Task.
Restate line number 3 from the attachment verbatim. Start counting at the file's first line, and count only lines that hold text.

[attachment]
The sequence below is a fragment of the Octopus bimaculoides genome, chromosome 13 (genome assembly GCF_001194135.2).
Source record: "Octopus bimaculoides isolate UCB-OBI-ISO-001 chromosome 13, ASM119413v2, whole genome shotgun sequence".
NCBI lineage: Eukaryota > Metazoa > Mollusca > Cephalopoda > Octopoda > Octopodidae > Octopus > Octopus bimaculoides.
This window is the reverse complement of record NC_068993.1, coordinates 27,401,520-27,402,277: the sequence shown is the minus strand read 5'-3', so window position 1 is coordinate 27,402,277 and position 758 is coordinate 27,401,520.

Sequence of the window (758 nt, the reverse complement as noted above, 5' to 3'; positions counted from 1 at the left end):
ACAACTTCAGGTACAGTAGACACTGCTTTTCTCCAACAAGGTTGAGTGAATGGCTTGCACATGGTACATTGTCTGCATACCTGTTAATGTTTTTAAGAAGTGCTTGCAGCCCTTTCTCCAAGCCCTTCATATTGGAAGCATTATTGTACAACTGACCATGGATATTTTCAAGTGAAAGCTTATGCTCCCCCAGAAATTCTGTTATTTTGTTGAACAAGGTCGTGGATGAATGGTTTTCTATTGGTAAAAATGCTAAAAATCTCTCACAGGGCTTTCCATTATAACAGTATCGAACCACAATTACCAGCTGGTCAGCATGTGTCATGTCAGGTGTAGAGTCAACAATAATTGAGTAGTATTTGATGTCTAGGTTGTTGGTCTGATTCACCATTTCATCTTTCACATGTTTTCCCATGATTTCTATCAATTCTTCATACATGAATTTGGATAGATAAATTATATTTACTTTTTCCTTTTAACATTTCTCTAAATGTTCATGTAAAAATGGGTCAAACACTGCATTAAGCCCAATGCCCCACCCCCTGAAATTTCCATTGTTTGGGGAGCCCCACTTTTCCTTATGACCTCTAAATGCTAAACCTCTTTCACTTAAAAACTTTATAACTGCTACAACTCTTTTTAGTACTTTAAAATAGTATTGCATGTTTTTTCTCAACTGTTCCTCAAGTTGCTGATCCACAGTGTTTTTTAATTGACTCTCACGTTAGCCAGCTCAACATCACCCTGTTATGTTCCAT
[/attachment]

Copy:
NCBI lineage: Eukaryota > Metazoa > Mollusca > Cephalopoda > Octopoda > Octopodidae > Octopus > Octopus bimaculoides.